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Ruth Nungarrayi Spencer / Goanna Dreaming (14B)

30cm x 30cm Acrylic on Canvas

SKU: 1850-17

$160.00

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Artwork is accompanied by Warlukurlangu Artists (Yuendumu) Art Centre Certificate of Authenticity/Provenance

Ruth Nungarrayi Spencer was born in Alice Springs Hospital, the closest hospital to Yuendumu, a remote Aboriginal community located 290kms north-west of Alice Springs in the NT of Australia. She has grown up most of her life in Yuendumu. First attending the local school in Yuendumu then moving to Alice Springs where she attended Alice Springs High School. Further studies gave her qualifications to work in administrative roles. Ruth has held a number of administrative positions since leaving school. For 13 years she worked with the Community Development Employment Project (CDEP) in Lajamanu before transferring to the Yuendumu Administration Office. She has also worked for Warlpiri Media, CDEP Council, and the Yuendumu Library and is presently working for the Shire Council.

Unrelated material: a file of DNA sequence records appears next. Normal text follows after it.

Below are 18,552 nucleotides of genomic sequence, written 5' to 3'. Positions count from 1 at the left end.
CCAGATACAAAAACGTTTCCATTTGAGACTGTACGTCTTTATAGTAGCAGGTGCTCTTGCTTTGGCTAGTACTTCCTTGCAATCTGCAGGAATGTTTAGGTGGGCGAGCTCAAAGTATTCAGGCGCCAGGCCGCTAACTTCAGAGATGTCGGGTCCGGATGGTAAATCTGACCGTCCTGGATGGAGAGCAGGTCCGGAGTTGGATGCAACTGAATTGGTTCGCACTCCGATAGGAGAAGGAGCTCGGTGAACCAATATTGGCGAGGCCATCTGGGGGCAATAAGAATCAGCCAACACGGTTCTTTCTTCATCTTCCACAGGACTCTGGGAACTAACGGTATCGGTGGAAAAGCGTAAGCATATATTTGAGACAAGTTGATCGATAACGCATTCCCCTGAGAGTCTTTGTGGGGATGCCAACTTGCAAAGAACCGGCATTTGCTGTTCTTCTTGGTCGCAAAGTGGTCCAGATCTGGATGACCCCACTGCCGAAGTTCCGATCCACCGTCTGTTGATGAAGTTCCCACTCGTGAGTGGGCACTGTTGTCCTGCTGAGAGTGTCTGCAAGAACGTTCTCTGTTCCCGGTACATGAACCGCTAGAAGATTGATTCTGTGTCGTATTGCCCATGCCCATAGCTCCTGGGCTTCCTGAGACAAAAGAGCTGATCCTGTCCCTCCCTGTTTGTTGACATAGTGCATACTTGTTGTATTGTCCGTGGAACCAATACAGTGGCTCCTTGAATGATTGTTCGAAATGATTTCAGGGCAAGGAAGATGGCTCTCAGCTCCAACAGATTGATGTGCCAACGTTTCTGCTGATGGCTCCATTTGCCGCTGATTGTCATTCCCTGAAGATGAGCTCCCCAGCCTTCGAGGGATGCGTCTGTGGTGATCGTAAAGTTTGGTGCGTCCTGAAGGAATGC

Ruth was married to Steven Spencer for 20 years and had 3 children. She is now married to Raymond Robert Pluto and they have one young son, Korie. Ruth has been painting with Warlukurlangu Artists Aboriginal Corporation,located in Yuendumu, since she was a teenager. Her grandfather and grandmother told her the stories of her Jukurrpa (Dreaming) but it was Daisy Napanangka Nelson (1930 – 2001) who also painted with Warlukurlangu Artists, Ruth’s Number two Grandmother or Big Sister who taught her Yanjirlpirri Jukurpa (Star Dreaming) painting. Ruth often travels and visits family in Lajamanu, Balgo, and Kalkaringi. Aside from painting, Ruth enjoys playing basketball and softball.

 

Goanna Dreaming comes from Yarripilangku, south-west of Yuendumu. It tells the story of a group of Karnta (Warlpiri women) that were sitting down in a circle. A man from Mt. Theo, of the Japangardi skin group named Wamaru, came up to the women. He wanted to take a girl of the wrong skin, a Nungarrayi. He took the Nungarrayi woman, named Yurlkurinyi, and went up the hill where they made love. Then the earth turned to Ngunjungunju (ochre which is pictured here in the hills) and the man turned himself and all the ‘karnta’ (women) into ‘wardapi’ (goannas). The ochre is still found on top of the hill and is used today for love magic and for ceremonial decoration. This Jukurrpa belongs to the Napaljarri/Japaljarri and Nungarrayi/Jungarrayi subsections. It also belongs to people from Mt Theo of the Japanangka/Napanangka, Japangardi/Napangardi subsections.

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